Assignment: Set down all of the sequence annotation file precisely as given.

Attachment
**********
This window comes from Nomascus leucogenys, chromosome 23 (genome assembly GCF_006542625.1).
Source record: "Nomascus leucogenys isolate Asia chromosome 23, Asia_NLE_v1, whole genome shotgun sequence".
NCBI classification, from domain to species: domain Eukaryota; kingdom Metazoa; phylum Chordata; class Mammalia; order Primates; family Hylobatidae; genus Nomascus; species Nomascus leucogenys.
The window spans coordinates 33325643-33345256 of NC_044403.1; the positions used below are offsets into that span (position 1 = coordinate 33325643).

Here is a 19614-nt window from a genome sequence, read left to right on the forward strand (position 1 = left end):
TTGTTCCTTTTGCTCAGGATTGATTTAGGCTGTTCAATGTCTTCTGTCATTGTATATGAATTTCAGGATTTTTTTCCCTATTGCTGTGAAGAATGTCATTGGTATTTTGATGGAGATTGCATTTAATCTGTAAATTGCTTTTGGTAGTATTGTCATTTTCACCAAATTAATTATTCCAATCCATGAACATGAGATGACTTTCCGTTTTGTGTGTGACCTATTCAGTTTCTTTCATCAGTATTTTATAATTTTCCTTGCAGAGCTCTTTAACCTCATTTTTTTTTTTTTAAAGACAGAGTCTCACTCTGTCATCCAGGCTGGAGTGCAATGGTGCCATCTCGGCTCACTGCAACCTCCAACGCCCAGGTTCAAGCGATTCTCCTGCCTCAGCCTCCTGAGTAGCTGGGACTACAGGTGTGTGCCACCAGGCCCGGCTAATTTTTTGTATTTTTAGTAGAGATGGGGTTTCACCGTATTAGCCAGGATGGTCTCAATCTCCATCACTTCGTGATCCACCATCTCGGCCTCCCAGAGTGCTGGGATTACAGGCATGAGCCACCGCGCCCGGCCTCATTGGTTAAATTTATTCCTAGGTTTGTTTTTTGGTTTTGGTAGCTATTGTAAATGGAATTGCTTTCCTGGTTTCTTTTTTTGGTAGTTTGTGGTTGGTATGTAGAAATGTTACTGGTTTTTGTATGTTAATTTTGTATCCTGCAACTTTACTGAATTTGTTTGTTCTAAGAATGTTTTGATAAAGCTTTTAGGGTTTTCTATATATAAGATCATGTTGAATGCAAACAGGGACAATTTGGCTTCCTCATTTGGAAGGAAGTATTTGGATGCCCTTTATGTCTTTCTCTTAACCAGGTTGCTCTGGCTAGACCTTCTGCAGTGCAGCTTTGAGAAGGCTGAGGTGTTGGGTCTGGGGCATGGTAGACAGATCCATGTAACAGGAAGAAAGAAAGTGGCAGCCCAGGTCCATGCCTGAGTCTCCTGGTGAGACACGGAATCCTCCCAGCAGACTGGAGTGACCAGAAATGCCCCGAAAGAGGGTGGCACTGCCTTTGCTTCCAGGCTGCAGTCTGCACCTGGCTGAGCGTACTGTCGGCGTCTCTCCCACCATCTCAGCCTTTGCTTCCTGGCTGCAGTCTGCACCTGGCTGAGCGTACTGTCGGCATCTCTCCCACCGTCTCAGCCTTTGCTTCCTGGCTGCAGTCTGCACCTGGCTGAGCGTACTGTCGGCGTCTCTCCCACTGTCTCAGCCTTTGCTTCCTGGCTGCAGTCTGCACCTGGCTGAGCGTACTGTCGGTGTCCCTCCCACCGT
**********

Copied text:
This window comes from Nomascus leucogenys, chromosome 23 (genome assembly GCF_006542625.1).
Source record: "Nomascus leucogenys isolate Asia chromosome 23, Asia_NLE_v1, whole genome shotgun sequence".
NCBI classification, from domain to species: domain Eukaryota; kingdom Metazoa; phylum Chordata; class Mammalia; order Primates; family Hylobatidae; genus Nomascus; species Nomascus leucogenys.
The window spans coordinates 33325643-33345256 of NC_044403.1; the positions used below are offsets into that span (position 1 = coordinate 33325643).

Here is a 19614-nt window from a genome sequence, read left to right on the forward strand (position 1 = left end):
TTGTTCCTTTTGCTCAGGATTGATTTAGGCTGTTCAATGTCTTCTGTCATTGTATATGAATTTCAGGATTTTTTTCCCTATTGCTGTGAAGAATGTCATTGGTATTTTGATGGAGATTGCATTTAATCTGTAAATTGCTTTTGGTAGTATTGTCATTTTCACCAAATTAATTATTCCAATCCATGAACATGAGATGACTTTCCGTTTTGTGTGTGACCTATTCAGTTTCTTTCATCAGTATTTTATAATTTTCCTTGCAGAGCTCTTTAACCTCATTTTTTTTTTTTTAAAGACAGAGTCTCACTCTGTCATCCAGGCTGGAGTGCAATGGTGCCATCTCGGCTCACTGCAACCTCCAACGCCCAGGTTCAAGCGATTCTCCTGCCTCAGCCTCCTGAGTAGCTGGGACTACAGGTGTGTGCCACCAGGCCCGGCTAATTTTTTGTATTTTTAGTAGAGATGGGGTTTCACCGTATTAGCCAGGATGGTCTCAATCTCCATCACTTCGTGATCCACCATCTCGGCCTCCCAGAGTGCTGGGATTACAGGCATGAGCCACCGCGCCCGGCCTCATTGGTTAAATTTATTCCTAGGTTTGTTTTTTGGTTTTGGTAGCTATTGTAAATGGAATTGCTTTCCTGGTTTCTTTTTTTGGTAGTTTGTGGTTGGTATGTAGAAATGTTACTGGTTTTTGTATGTTAATTTTGTATCCTGCAACTTTACTGAATTTGTTTGTTCTAAGAATGTTTTGATAAAGCTTTTAGGGTTTTCTATATATAAGATCATGTTGAATGCAAACAGGGACAATTTGGCTTCCTCATTTGGAAGGAAGTATTTGGATGCCCTTTATGTCTTTCTCTTAACCAGGTTGCTCTGGCTAGACCTTCTGCAGTGCAGCTTTGAGAAGGCTGAGGTGTTGGGTCTGGGGCATGGTAGACAGATCCATGTAACAGGAAGAAAGAAAGTGGCAGCCCAGGTCCATGCCTGAGTCTCCTGGTGAGACACGGAATCCTCCCAGCAGACTGGAGTGACCAGAAATGCCCCGAAAGAGGGTGGCACTGCCTTTGCTTCCAGGCTGCAGTCTGCACCTGGCTGAGCGTACTGTCGGCGTCTCTCCCACCATCTCAGCCTTTGCTTCCTGGCTGCAGTCTGCACCTGGCTGAGCGTACTGTCGGCATCTCTCCCACCGTCTCAGCCTTTGCTTCCTGGCTGCAGTCTGCACCTGGCTGAGCGTACTGTCGGCGTCTCTCCCACTGTCTCAGCCTTTGCTTCCTGGCTGCAGTCTGCACCTGGCTGAGCGTACTGTCGGTGTCCCTCCCACCGT